It doesn't qualify as science fiction, but The Words
offers almost as many layers as Christopher Nolan's labyrinthine Inception
. In the framing device, bestselling author Clay Hammond (a very good Dennis Quaid) reads passages from his novel, The Words
, about Rory Jansen (Bradley Cooper), a struggling writer whose fiancée, Dora (Zoë Saldana), sticks by him during the years he spends toiling away on his first book. Though he isn't without ability, he can't find a taker, so he gets a mailroom job with a publishing house. While honeymooning in Paris, Dora buys him a vintage satchel in which he finds an unsigned manuscript. After she breaks into tears at the beauty of the prose--thinking she's finally gotten a true glimpse of his talent--he publishes The Window Tears
under his own name, and it becomes a literary phenomenon, but then a shadowy figure starts following him around. The Old Man (Jeremy Irons) turns out to have ties to the text, which centers on a young American (Ben Barnes) stationed in France during World War II, who loses his heart to literature and love (Nora Arnezeder) in ways both wonderful and terrible. The three story strands, which involve Olivia Wilde as an overly intense fan, mean to comment on each other in ways that don't always pan out, but debut directors Brian Klugman and Lee Sternthal have crafted a smoothly suspenseful tale that couldn't be timelier in light of the plagiarism scandals that have been rocking the publishing world. --Kathleen C. Fennessy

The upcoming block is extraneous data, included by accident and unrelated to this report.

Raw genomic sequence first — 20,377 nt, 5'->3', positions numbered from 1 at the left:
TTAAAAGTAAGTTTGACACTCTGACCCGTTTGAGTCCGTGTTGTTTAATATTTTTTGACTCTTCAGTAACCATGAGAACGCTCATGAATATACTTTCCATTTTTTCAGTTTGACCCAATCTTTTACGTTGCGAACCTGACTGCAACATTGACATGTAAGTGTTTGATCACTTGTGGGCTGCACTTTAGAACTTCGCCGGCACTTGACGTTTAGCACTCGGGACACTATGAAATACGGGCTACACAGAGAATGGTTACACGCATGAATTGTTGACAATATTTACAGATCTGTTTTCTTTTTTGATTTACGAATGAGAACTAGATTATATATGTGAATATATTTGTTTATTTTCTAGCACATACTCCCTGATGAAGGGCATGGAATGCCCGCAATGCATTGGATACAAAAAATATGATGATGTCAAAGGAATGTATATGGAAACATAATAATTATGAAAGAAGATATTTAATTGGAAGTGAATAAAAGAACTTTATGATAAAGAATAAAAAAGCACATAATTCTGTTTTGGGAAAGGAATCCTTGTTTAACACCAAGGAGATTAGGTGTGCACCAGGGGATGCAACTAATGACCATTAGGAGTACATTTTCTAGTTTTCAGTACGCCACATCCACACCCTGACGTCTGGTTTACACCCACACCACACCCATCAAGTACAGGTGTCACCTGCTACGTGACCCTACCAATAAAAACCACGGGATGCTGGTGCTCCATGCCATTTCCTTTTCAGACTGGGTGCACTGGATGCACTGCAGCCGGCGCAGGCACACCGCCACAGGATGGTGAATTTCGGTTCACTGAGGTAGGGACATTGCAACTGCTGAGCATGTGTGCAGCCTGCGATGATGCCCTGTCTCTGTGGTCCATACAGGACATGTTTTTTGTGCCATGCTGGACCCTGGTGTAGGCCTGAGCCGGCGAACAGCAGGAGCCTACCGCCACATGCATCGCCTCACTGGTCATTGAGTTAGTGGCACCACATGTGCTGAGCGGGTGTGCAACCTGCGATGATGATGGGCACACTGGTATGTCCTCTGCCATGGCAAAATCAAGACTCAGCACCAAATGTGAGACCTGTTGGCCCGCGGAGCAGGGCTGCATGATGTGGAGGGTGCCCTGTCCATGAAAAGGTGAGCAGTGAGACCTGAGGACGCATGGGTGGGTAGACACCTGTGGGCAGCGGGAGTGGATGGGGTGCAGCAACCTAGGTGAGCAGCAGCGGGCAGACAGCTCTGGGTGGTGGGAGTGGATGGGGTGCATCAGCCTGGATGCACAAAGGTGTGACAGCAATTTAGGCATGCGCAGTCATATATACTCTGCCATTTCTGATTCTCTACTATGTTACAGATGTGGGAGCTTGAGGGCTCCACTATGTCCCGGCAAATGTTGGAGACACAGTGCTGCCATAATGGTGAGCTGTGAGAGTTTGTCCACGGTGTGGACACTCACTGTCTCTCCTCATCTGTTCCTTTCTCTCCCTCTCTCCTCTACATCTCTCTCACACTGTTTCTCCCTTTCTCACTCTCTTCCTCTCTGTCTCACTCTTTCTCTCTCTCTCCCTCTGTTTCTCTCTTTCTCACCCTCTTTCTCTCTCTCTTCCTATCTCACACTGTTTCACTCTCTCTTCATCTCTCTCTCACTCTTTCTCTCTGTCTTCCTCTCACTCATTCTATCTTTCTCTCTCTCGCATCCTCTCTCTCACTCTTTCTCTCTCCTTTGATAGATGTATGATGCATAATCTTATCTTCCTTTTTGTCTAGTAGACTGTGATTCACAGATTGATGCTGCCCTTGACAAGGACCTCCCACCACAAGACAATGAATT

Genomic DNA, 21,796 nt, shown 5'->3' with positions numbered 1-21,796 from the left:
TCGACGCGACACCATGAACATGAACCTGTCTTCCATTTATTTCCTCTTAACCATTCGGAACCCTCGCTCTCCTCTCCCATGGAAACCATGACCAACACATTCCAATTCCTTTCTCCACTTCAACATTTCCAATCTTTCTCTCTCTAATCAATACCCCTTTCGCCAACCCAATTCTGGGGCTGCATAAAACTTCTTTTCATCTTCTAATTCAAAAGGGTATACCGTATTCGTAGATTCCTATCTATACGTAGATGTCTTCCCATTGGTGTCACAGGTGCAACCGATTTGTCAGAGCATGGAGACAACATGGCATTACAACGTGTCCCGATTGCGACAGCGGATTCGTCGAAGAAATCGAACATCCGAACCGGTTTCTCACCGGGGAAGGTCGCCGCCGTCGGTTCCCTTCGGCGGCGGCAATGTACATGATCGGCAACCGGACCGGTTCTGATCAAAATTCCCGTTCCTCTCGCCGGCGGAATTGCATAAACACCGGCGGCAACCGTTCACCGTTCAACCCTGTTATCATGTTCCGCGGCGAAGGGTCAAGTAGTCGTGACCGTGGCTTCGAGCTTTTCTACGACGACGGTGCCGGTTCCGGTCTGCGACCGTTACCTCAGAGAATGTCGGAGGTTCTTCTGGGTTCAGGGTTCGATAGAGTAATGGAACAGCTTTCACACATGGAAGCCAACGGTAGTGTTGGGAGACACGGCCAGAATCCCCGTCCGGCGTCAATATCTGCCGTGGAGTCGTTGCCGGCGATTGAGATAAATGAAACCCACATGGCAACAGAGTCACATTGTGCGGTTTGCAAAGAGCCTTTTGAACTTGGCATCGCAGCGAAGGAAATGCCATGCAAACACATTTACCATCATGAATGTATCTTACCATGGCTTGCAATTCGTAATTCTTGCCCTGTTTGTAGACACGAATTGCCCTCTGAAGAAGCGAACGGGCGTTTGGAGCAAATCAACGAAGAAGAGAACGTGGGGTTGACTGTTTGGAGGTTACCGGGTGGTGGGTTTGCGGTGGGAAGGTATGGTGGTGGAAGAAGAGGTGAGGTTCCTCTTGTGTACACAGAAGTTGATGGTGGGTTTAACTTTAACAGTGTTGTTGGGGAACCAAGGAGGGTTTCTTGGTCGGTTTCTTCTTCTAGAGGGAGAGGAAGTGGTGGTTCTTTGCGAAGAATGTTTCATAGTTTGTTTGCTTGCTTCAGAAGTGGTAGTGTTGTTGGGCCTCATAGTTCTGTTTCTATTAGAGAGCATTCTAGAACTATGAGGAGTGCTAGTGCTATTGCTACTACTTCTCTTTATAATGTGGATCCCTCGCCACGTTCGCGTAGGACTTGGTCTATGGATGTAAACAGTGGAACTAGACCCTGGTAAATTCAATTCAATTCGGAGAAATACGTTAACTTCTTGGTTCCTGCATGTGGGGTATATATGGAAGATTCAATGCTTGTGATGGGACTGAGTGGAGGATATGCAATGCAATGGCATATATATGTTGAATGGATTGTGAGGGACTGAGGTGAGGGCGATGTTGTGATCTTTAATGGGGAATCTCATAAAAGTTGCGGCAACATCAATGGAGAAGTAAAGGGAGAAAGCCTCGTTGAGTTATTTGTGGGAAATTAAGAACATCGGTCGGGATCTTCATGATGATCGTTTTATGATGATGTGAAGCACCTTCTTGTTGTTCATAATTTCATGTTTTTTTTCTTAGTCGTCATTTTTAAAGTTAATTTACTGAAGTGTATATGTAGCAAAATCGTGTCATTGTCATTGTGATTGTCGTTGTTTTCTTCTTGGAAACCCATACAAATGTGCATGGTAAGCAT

The layered romantic drama The Words
follows young writer Rory Jansen who finally achieves long sought after literary success after publishing the next great American novel. There's only one catch-- he didn't write it. As the past comes back to haunt him and his literary star continues to rise, Jansen is forced to confront the steep price that must be paid for stealing another man's work, and for placing ambition and success above life's most fundamental three words.